Istanbul is a city that is not bound by a specific season; it can be explored whether in the summer sipping on gin and tonics or during the chilly winter months where the famous Turkish tea (especially Turkish apple tea – my favourite!) becomes an hourly staple.
I decided to travel to this wonderful city at the coldest time of the year – in December over New Years. I got to experience one of the most wonderful things in Istanbul: it actually started snowing! Even though nobody knew how to drive or manoeuvre around snow, which seems like a foreign concept for Istanbul natives, it definitely added a unique element to the whole experience.
If you are planning to stay and visit Istanbul, which I would highly recommend, its better to find accommodation in the old part of the city. Since it is the only city in the world which is spread across two continents (Asia and Europe), there’s a lot of places to stay and even more places to see. However, the old town provides sites dating back to the Roman Empire (the Basilica Cistern – a must see!), from Constantinople (visit the Hagia Sophia and the Archaeological Museum of Istanbul to get your fix on the ancient capital of Greek Orthodox) to the Ottoman Empire, one of the greatest empires at the turn of the century and its only capital (Topkapi Palace is one of the old administrative centres of the Ottoman Empire – filled with jewels galore!).
With such a breadth of history to discover spanning decades of different empires, Istanbul is truly a magnificent mish-mash of Greek Orthodox, Christian, Ancient Roman and Muslim cultures – a place unlike any other in the world. Providing a back drop to this cultural experience is also the magnificent Blue Mosque, which contains the most number of minarets on a mosque in the world: 6 to be exact if you didn’t know. It truly stands out as a symbol for Istanbul, where you can listen to the call to prayer from its powerful speakers and stand at the bottom of its grandeur.
If you’re not as much of the history buff, its also worth taking a pit stop in Istanbul for its amazing food, bazaar hammam experiences.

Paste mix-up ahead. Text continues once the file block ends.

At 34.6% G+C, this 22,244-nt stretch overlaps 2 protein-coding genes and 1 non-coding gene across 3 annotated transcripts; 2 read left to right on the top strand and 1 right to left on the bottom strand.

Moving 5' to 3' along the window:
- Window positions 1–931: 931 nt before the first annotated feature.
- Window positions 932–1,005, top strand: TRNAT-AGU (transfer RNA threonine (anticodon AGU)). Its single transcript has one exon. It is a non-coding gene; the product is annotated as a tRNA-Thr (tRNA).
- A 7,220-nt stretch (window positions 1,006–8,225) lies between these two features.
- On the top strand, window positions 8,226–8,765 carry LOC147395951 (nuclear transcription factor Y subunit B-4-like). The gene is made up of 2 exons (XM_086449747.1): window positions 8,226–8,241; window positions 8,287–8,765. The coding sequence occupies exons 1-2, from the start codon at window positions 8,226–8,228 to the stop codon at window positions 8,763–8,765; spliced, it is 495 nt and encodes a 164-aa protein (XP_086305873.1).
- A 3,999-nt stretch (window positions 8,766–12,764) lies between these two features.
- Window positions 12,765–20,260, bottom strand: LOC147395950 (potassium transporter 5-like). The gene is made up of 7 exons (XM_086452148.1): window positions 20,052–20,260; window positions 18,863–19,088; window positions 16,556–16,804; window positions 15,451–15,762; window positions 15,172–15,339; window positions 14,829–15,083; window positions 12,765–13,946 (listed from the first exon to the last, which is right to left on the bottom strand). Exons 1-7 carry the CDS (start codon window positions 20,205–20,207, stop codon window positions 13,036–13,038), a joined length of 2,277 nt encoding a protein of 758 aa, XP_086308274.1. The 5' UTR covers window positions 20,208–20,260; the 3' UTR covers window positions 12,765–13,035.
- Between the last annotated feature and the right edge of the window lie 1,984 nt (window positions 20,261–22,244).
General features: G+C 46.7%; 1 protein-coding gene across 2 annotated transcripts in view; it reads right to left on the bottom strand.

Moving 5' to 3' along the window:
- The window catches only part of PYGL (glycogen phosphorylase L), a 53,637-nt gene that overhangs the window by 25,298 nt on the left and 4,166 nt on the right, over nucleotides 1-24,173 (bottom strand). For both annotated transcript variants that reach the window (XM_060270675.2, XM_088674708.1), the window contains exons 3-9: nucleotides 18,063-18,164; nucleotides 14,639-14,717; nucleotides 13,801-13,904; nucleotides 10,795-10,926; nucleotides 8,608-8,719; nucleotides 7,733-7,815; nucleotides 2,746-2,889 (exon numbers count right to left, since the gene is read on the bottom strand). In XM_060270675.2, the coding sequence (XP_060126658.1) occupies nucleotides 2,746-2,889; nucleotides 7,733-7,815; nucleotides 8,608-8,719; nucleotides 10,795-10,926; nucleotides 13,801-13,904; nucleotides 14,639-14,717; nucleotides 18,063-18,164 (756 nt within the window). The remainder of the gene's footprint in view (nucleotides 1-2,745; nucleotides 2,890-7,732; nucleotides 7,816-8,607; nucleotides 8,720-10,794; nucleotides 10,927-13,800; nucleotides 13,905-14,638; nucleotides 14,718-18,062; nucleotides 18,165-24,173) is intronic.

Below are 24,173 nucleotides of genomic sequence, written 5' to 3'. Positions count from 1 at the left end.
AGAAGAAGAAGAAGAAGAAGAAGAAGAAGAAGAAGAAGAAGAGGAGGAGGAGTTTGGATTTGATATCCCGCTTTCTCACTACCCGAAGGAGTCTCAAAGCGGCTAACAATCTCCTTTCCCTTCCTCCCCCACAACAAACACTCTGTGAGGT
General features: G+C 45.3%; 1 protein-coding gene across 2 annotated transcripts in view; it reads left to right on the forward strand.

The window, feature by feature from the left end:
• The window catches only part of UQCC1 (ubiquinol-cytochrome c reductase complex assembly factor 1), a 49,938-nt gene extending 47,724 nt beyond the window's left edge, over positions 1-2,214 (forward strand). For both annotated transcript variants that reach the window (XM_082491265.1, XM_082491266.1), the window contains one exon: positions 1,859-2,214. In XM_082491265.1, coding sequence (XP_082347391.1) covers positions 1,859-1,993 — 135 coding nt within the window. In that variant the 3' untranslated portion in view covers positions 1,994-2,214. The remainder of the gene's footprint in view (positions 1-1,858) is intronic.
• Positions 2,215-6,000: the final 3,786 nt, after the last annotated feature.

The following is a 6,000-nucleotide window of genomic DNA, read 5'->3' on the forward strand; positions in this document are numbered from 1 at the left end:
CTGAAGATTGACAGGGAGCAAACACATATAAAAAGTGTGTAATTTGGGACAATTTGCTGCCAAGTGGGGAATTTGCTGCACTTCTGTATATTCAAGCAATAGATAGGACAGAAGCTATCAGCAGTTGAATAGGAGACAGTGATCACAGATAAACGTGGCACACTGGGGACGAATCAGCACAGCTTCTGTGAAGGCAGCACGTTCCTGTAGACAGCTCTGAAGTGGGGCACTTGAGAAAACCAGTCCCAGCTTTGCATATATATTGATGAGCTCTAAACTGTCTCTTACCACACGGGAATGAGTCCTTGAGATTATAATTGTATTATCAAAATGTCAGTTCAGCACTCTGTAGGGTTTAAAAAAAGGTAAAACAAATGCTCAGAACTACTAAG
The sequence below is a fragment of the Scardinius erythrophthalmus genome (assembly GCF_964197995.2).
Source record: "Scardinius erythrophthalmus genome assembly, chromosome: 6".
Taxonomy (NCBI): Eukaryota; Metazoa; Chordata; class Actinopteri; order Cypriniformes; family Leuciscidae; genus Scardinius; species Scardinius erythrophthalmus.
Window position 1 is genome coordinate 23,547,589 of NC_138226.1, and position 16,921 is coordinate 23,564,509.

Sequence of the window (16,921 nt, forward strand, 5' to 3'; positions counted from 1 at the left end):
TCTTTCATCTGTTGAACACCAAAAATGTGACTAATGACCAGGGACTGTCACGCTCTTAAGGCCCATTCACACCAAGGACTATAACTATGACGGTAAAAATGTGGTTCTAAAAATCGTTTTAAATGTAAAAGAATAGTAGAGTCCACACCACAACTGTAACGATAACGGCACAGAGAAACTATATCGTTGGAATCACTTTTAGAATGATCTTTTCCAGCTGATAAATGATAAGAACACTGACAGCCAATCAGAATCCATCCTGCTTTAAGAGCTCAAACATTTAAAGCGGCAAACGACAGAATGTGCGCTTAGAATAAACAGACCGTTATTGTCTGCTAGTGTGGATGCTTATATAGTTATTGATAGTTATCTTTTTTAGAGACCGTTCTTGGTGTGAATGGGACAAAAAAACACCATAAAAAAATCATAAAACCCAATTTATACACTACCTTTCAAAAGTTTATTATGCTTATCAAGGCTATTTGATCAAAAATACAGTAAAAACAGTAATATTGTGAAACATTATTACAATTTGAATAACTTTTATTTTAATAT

Turkish food is all around incredible – from their desserts dripped in sugar and honey (baklava!) to their assortment of platters and sauces (I personally recommend their goats cheeses, hummous spreads and rice wrapped in grape leaves), it truly is a mecca for both meat lovers (lots of lamb!) and vegetarians/vegans. My hotel that I stayed at offered a rooftop view of the Blue Mosque and Hagia Sophia all with traditional authentic Turkish Cuisine – check out the Armada hotel for an amazing meal.
The ever-famous Grand Bazaar, also in the old city, is one of the biggest bazaars in the world and truly is a maze in itself. If you love shopping, discovering spices, or simply care for a stroll around a unique marketplace I would not pass up the chance to see it.
The hammam on the other hand was an interesting experience to say the least. It’s not what you would expect from a “spa” treatment: be prepared for a proper scrub down on a hard marble table in a traditional Turkish bathhouse. However, it is a unique Turkish experience, and one that should not be passed up. I would recommend the Sulemaniye Hammam – it used to belong to Sultan Sulemaniye who regularly visited for his royal hammam treatments!
Istanbul is a unique city that offers cultural delights, provides an incredible historical backdrop unique to the city, and also gives a big modern city feel all at the same time. It is an incredible place that I would highly recommend, a place that you should not shy away from. I learned a lot and garnered an immense respect for Muslim culture, as well as experienced some breathtaking historical sites that I will remember forever.
So go on, book a flight and take some time to discover Istanbul!
IMAGE CREDIT: Leandro Centomo